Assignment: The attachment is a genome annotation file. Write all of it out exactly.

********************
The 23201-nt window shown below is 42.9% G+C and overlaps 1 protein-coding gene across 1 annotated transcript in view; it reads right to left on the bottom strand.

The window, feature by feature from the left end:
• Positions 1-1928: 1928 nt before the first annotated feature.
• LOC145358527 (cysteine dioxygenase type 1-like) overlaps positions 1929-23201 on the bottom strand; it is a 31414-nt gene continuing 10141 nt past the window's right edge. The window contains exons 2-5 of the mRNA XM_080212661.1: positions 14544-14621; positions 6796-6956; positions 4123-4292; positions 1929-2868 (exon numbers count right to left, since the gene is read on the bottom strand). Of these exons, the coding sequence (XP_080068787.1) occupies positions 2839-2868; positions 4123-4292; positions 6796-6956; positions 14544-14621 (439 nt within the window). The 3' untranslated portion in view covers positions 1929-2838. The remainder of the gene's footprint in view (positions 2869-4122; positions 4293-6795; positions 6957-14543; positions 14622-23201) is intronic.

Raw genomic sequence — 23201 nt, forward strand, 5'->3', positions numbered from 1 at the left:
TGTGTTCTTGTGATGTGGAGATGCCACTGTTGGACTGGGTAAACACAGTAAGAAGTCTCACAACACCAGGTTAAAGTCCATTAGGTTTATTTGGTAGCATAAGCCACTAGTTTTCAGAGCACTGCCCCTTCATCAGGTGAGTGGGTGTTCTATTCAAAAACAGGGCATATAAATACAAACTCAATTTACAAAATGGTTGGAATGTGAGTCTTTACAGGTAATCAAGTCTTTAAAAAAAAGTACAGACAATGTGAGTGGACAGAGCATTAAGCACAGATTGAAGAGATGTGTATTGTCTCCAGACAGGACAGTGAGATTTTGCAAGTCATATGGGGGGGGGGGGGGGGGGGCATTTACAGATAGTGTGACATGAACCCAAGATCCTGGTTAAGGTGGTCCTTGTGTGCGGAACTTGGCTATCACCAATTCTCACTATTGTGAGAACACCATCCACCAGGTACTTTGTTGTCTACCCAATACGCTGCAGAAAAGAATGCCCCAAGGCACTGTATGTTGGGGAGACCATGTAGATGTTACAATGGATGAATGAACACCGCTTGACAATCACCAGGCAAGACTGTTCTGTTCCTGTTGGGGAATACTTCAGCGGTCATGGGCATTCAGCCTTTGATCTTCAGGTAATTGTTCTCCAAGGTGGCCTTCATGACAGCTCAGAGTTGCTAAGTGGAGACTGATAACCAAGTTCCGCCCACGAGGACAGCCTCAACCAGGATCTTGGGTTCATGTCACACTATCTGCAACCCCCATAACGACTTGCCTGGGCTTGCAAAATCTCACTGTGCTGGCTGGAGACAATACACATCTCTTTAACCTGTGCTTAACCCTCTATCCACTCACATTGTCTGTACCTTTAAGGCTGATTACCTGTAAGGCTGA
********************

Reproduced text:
The 23201-nt window shown below is 42.9% G+C and overlaps 1 protein-coding gene across 1 annotated transcript in view; it reads right to left on the bottom strand.

The window, feature by feature from the left end:
• Positions 1-1928: 1928 nt before the first annotated feature.
• LOC145358527 (cysteine dioxygenase type 1-like) overlaps positions 1929-23201 on the bottom strand; it is a 31414-nt gene continuing 10141 nt past the window's right edge. The window contains exons 2-5 of the mRNA XM_080212661.1: positions 14544-14621; positions 6796-6956; positions 4123-4292; positions 1929-2868 (exon numbers count right to left, since the gene is read on the bottom strand). Of these exons, the coding sequence (XP_080068787.1) occupies positions 2839-2868; positions 4123-4292; positions 6796-6956; positions 14544-14621 (439 nt within the window). The 3' untranslated portion in view covers positions 1929-2838. The remainder of the gene's footprint in view (positions 2869-4122; positions 4293-6795; positions 6957-14543; positions 14622-23201) is intronic.

Raw genomic sequence — 23201 nt, forward strand, 5'->3', positions numbered from 1 at the left:
TGTGTTCTTGTGATGTGGAGATGCCACTGTTGGACTGGGTAAACACAGTAAGAAGTCTCACAACACCAGGTTAAAGTCCATTAGGTTTATTTGGTAGCATAAGCCACTAGTTTTCAGAGCACTGCCCCTTCATCAGGTGAGTGGGTGTTCTATTCAAAAACAGGGCATATAAATACAAACTCAATTTACAAAATGGTTGGAATGTGAGTCTTTACAGGTAATCAAGTCTTTAAAAAAAAGTACAGACAATGTGAGTGGACAGAGCATTAAGCACAGATTGAAGAGATGTGTATTGTCTCCAGACAGGACAGTGAGATTTTGCAAGTCATATGGGGGGGGGGGGGGGGGGGCATTTACAGATAGTGTGACATGAACCCAAGATCCTGGTTAAGGTGGTCCTTGTGTGCGGAACTTGGCTATCACCAATTCTCACTATTGTGAGAACACCATCCACCAGGTACTTTGTTGTCTACCCAATACGCTGCAGAAAAGAATGCCCCAAGGCACTGTATGTTGGGGAGACCATGTAGATGTTACAATGGATGAATGAACACCGCTTGACAATCACCAGGCAAGACTGTTCTGTTCCTGTTGGGGAATACTTCAGCGGTCATGGGCATTCAGCCTTTGATCTTCAGGTAATTGTTCTCCAAGGTGGCCTTCATGACAGCTCAGAGTTGCTAAGTGGAGACTGATAACCAAGTTCCGCCCACGAGGACAGCCTCAACCAGGATCTTGGGTTCATGTCACACTATCTGCAACCCCCATAACGACTTGCCTGGGCTTGCAAAATCTCACTGTGCTGGCTGGAGACAATACACATCTCTTTAACCTGTGCTTAACCCTCTATCCACTCACATTGTCTGTACCTTTAAGGCTGATTACCTGTAAGGCTGA